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--- DBIx-Class-Fixtures-1.001000/lib/DBIx/Class/Fixtures.pm 2008-07-09 14:25:50.000000000 +0930 +++ DBIx-Class-Fixtures-1.001000.orig/lib/DBIx/Class/Fixtures.pm 2008-04-26 02:02:53.000000000 +0930 @@ -494,7 +494,6 @@ $config->{rules} ||= {}; my @sources = sort { $a->{class} cmp $b->{class} } @{delete $config->{sets}}; my %options = ( is_root => 1 ); - $self->{queue} = []; foreach my $source (@sources) { # apply rule to set if specified my $rule = $config->{rules}->{$source->{class}}; @@ -540,10 +539,6 @@ } } - while (my $entry = shift @{$self->{queue}}) { - $self->dump_object(@$entry); - } - foreach my $dir ($output_dir->children) { next if ($dir eq $tmp_output_dir); $dir->remove || $dir->rmtree; @@ -581,8 +576,6 @@ # write file my $exists = (-e $file->stringify) ? 1 : 0; - return if $exists; - unless ($exists) { $self->msg('-- dumping ' . $file->stringify, 2); my %ds = $object->get_columns; @@ -647,7 +640,7 @@ # use Data::Dumper; print ' -- ' . Dumper($c_params{set}, $rule->{fetch}) if ($rule && $rule->{fetch}); $c_params{set} = merge( $c_params{set}, $rule) if ($rule && $rule->{fetch}); # use Data::Dumper; print ' -- ' . Dumper(\%c_params) if ($rule && $rule->{fetch}); - $self->_queue_object($_, \%c_params) foreach $related_rs->all; + $self->dump_object($_, \%c_params) foreach $related_rs->all; } } } @@ -675,16 +668,10 @@ $related_rs = $related_rs->search($fetch->{cond}, { join => $fetch->{join} }) if ($fetch->{cond}); $related_rs = $related_rs->search({}, { rows => $fetch->{quantity} }) if ($fetch->{quantity} && $fetch->{quantity} ne 'all'); $related_rs = $related_rs->search({}, { order_by => $fetch->{order_by} }) if ($fetch->{order_by}); - $self->_queue_object($_, { %{$params}, set => $fetch }) foreach $related_rs->all; + $self->dump_object($_, { %{$params}, set => $fetch }) foreach $related_rs->all; } } -sub _queue_object { - my ($self, $object, @params) = @_; - - push(@{$self->{queue}}, [ $object, @params ]); -} - sub _generate_schema { my $self = shift; my $params = shift || {};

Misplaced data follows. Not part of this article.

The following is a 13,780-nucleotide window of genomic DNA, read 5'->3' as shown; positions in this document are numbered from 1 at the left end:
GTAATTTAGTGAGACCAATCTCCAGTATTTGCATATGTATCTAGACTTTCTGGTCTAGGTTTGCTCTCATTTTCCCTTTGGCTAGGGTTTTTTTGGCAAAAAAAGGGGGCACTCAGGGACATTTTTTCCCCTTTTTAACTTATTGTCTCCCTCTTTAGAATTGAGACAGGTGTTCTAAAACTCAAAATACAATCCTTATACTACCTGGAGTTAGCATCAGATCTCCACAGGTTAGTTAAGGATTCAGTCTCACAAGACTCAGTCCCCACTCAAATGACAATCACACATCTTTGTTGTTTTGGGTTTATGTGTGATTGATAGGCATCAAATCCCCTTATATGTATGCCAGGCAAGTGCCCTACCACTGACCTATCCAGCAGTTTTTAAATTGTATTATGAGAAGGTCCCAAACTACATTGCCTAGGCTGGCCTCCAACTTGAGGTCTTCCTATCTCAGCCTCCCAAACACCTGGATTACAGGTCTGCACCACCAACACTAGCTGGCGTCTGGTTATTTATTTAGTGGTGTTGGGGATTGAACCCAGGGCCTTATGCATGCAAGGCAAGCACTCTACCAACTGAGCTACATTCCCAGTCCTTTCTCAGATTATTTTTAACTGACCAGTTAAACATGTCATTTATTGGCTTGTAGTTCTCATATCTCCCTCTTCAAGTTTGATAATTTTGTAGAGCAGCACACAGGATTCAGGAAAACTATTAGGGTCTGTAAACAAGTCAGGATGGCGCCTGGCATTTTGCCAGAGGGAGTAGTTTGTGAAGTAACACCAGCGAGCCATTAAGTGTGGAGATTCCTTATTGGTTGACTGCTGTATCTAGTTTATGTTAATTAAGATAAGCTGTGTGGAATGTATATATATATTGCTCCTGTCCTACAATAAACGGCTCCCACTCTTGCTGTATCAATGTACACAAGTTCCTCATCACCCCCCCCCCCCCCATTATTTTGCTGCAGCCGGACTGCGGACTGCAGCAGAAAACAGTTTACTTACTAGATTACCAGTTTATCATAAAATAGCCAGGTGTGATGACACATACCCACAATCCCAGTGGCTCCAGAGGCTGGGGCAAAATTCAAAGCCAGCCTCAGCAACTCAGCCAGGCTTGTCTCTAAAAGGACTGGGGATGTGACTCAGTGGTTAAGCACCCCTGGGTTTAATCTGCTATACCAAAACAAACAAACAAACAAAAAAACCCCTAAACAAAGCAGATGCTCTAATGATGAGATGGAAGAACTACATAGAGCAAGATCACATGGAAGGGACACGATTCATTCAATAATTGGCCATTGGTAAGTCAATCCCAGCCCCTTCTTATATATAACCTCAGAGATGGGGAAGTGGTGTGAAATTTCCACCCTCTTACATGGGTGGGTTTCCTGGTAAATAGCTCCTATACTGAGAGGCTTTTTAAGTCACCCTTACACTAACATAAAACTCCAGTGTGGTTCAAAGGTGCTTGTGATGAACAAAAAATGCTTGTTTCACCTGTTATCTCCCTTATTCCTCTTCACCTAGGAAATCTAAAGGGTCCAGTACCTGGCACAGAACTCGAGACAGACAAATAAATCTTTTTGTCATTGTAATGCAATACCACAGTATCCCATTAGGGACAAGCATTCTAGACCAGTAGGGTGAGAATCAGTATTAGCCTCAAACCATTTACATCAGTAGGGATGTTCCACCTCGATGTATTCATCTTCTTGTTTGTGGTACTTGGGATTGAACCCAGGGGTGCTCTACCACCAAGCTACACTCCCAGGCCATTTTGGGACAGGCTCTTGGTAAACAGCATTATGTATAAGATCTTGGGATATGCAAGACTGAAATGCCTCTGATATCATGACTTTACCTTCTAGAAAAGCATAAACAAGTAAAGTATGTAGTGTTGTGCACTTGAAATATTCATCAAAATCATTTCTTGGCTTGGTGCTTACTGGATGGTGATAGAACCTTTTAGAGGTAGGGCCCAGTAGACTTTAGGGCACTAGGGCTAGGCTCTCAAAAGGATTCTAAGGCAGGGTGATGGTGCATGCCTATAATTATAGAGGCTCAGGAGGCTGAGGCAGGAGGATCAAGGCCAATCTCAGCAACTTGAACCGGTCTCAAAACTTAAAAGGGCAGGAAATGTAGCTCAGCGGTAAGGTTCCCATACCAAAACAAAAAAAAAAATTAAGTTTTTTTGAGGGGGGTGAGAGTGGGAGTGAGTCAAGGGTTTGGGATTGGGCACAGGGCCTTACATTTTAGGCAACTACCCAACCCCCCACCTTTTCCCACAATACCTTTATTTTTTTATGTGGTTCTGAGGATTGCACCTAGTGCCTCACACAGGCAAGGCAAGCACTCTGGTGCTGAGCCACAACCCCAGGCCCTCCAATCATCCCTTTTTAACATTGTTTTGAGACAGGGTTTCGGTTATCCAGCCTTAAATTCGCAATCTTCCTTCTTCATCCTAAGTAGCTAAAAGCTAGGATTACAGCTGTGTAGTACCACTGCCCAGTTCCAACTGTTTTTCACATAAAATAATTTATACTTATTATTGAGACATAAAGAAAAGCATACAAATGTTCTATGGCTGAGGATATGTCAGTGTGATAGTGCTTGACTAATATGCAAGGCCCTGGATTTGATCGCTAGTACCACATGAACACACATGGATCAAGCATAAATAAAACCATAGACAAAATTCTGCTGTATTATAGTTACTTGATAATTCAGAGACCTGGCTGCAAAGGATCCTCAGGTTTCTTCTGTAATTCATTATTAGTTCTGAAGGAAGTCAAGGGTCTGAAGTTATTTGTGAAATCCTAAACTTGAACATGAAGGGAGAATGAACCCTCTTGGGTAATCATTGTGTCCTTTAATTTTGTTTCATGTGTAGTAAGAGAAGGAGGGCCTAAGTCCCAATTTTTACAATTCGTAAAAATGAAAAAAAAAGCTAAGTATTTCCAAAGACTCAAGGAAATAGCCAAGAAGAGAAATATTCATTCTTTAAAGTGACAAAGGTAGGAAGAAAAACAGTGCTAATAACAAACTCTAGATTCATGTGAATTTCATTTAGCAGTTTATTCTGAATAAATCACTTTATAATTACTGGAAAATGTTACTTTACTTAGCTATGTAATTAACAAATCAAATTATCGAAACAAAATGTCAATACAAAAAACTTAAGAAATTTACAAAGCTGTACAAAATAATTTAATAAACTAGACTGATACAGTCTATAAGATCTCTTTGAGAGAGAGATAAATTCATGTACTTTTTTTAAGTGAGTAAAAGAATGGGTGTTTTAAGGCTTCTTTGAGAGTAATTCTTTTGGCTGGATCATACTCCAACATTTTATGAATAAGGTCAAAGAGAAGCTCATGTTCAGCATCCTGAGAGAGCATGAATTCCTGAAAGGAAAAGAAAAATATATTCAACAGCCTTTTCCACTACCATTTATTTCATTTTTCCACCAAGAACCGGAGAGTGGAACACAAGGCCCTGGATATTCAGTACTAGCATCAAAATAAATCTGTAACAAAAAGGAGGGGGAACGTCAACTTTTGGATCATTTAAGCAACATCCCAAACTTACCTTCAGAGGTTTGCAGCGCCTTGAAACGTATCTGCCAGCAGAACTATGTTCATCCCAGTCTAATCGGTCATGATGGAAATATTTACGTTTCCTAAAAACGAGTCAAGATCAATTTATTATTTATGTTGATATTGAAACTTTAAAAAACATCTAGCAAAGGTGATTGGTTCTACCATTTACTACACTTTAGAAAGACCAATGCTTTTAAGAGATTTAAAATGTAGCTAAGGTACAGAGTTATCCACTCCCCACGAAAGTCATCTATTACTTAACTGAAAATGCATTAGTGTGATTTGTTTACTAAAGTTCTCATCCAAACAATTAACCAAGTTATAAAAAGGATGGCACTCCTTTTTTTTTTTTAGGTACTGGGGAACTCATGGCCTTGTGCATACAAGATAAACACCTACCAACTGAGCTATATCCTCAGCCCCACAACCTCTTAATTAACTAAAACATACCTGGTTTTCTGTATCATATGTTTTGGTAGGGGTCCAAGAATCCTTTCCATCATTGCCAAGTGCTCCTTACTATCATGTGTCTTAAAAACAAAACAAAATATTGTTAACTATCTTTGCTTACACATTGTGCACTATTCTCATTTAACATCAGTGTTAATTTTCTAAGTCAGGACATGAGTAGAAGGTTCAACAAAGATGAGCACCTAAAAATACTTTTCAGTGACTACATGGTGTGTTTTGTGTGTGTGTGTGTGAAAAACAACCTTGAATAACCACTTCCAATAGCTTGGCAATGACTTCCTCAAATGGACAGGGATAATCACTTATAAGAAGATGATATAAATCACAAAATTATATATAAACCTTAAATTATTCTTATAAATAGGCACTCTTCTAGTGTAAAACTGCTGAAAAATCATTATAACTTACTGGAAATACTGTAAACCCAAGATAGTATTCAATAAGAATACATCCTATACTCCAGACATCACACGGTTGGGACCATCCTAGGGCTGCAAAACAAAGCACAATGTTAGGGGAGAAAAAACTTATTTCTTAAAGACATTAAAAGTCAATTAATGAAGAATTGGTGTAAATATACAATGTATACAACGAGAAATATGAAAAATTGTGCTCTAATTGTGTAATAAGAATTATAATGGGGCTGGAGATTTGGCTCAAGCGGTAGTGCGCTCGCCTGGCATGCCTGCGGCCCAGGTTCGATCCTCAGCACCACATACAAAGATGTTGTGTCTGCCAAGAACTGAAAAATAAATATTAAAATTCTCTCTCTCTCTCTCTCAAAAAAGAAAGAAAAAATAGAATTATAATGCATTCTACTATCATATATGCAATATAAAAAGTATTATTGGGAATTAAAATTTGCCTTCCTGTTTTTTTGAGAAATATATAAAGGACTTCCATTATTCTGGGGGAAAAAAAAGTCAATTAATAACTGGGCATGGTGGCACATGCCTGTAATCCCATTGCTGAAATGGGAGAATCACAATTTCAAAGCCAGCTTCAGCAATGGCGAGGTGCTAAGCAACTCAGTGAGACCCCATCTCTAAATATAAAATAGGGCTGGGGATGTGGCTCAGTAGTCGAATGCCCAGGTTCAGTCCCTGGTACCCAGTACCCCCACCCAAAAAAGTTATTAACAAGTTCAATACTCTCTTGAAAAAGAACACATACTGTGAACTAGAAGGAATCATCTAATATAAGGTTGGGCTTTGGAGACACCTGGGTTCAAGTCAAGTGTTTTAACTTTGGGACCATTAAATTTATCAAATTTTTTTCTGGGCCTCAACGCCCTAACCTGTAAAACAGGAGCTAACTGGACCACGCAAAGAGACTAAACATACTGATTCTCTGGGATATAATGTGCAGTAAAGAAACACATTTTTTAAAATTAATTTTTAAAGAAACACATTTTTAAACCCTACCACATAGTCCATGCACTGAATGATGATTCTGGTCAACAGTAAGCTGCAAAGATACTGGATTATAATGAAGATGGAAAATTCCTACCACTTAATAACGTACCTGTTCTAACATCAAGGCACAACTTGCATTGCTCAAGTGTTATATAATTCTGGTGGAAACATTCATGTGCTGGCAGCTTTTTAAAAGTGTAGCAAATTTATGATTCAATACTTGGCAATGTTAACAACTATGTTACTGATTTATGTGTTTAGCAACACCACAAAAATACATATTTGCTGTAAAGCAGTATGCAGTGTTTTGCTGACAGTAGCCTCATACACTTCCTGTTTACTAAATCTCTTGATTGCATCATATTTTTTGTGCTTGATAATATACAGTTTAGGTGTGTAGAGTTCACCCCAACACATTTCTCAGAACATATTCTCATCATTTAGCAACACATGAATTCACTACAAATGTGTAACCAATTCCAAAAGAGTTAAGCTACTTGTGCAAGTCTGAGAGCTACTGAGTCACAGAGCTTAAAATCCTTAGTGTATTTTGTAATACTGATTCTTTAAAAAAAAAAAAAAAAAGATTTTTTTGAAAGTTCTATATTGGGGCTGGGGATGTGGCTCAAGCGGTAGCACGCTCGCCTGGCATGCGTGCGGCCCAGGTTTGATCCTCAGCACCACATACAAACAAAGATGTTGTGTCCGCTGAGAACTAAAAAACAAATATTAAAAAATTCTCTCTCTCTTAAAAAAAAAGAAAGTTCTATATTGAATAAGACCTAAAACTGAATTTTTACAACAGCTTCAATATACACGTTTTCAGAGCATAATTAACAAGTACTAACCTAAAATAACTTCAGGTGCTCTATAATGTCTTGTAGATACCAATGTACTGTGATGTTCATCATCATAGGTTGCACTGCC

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On Wed Jul 09 01:16:09 2008, JJSCHUTZ wrote: Show quoted text
> Please find suggested patch attached. > > This implements breadth-first recursion instead of depth-first, so all > the top level items listed in 'sets' get processed first, then related > items. > > This also solved deep recursion problems that I was seeing when setting > rules to follow has_many type relationships.
Thanks for the patch. However I don't think it is acceptable to simply return if the object already exists as the relationship settings may be different on subsequent passes. So we still need to look at its relations each time it's attempted to be dumped. For example: A has_many B B has_many C B has_many D sets: [{ class: 'A', ids: [ '1' ], fetch: [{ rel: 'b', quantity: 'all', fetch: [{ rel: 'c', quantity: 'all' }] }] }, { class: 'B', quantity: 'all', fetch: [{ rel: 'd', quantity: 'all' }] }] The first set here dumps some 'B' objects and all of their 'C' relations. The second set dumps all 'B' objects and all of their 'D' relations. If we skip processing of an object that has already been dumped then the 'B' objects from the first set wouldn't have both their 'c' and 'd' relations dumped as is expected. I think the problem you illustrate is that the general has_many, belongs_to and might_have relations are ignored if an object has already been dumped whereas the 'fetch' relations are processed anyway. However allowing these rels to be processed repeatedly is going to cause even more recursion problems I suspect. I agree entirely that it would be nice if the has_many setting were inherited, but we need to be smart about it. I think the solution is that instead of just returning if the object exists, some extra check should be made to determine if there's anything new in the set config and if so just process the new rels, otherwise return. I hope that makes sense. And I'm sorry that you had to go digging around to such a degree.